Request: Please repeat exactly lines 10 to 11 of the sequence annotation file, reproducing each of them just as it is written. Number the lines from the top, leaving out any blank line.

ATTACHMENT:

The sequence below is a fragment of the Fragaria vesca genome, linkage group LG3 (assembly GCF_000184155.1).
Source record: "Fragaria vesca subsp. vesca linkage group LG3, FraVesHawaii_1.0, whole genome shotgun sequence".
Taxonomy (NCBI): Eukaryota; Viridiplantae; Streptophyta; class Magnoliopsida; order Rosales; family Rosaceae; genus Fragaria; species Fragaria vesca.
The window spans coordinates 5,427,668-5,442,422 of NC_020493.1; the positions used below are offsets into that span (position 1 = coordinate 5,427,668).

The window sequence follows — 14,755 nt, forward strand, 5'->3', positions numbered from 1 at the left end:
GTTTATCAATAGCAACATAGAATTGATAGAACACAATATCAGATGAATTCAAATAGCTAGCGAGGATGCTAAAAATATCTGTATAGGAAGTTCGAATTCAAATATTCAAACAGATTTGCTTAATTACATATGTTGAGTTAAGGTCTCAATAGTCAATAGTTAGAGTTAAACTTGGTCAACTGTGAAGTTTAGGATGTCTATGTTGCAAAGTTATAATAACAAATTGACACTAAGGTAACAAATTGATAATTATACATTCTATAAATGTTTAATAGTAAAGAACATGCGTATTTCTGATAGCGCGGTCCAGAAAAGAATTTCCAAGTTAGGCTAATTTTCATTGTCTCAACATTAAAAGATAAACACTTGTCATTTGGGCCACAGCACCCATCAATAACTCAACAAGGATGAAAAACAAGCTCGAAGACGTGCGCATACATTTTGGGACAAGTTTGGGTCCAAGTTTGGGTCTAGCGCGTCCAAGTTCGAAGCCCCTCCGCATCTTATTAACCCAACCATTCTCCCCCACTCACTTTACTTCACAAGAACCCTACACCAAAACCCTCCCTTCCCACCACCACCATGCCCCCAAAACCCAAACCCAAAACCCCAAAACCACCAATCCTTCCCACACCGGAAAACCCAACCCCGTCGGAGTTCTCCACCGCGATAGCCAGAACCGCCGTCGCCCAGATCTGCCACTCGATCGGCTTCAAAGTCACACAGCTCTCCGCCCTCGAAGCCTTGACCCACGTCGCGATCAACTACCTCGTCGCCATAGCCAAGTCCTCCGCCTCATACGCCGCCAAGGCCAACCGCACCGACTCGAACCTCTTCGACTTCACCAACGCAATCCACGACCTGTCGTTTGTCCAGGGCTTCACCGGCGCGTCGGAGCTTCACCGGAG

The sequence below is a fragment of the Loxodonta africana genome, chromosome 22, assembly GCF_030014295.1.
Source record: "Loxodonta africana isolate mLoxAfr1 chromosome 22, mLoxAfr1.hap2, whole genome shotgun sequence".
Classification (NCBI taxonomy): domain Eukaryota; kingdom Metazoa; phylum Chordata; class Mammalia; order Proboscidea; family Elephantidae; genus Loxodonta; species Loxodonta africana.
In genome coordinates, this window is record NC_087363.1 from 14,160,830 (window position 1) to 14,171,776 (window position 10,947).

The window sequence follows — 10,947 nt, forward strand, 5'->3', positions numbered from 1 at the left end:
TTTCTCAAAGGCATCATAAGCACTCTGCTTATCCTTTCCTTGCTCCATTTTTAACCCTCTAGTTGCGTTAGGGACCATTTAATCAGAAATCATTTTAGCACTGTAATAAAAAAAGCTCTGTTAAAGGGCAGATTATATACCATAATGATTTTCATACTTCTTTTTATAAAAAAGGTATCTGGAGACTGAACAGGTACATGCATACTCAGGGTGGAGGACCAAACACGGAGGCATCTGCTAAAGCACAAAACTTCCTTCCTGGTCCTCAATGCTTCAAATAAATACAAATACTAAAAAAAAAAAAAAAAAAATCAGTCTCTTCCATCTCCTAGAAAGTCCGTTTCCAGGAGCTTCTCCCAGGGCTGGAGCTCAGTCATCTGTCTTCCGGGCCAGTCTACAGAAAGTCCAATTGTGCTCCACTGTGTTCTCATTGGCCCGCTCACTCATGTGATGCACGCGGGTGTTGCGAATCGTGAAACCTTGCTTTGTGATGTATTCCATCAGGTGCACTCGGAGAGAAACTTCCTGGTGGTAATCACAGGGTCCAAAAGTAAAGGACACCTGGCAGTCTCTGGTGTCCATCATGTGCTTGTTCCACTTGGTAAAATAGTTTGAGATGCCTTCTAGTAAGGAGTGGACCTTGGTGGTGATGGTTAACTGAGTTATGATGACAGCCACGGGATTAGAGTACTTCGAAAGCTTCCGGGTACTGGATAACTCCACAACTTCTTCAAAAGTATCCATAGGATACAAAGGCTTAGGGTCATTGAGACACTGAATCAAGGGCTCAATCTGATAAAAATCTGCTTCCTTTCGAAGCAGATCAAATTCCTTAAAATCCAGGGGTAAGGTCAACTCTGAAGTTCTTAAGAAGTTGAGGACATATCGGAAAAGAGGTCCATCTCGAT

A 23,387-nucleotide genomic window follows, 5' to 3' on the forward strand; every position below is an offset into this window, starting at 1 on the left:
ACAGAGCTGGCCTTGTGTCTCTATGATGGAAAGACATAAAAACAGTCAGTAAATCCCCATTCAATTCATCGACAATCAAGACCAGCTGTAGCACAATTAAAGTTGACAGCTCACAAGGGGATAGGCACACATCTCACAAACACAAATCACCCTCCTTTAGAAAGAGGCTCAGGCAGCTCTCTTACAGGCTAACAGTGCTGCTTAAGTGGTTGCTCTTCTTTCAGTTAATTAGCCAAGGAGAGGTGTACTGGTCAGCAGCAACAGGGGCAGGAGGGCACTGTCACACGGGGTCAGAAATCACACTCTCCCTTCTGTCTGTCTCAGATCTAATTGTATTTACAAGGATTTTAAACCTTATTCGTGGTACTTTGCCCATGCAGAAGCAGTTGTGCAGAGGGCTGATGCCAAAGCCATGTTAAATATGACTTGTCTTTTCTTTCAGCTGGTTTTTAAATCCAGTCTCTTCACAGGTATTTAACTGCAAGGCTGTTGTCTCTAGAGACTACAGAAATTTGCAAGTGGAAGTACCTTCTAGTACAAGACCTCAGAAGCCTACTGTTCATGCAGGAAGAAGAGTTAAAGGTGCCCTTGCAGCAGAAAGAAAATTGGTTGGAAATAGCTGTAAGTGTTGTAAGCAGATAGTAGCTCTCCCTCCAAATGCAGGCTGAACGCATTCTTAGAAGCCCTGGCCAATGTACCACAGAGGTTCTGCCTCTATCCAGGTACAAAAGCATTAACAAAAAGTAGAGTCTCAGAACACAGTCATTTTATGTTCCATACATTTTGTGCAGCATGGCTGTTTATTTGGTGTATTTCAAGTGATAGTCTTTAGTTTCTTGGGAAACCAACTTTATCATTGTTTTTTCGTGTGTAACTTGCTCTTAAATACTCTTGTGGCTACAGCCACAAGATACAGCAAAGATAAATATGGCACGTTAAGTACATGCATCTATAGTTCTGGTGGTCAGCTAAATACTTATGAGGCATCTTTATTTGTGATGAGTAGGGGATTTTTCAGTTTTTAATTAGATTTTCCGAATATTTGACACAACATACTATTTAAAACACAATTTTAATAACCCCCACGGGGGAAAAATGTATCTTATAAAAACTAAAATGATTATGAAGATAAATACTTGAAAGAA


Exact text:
In genome coordinates, this window is record NC_087363.1 from 14,160,830 (window position 1) to 14,171,776 (window position 10,947).

The window sequence follows — 10,947 nt, forward strand, 5'->3', positions numbered from 1 at the left end: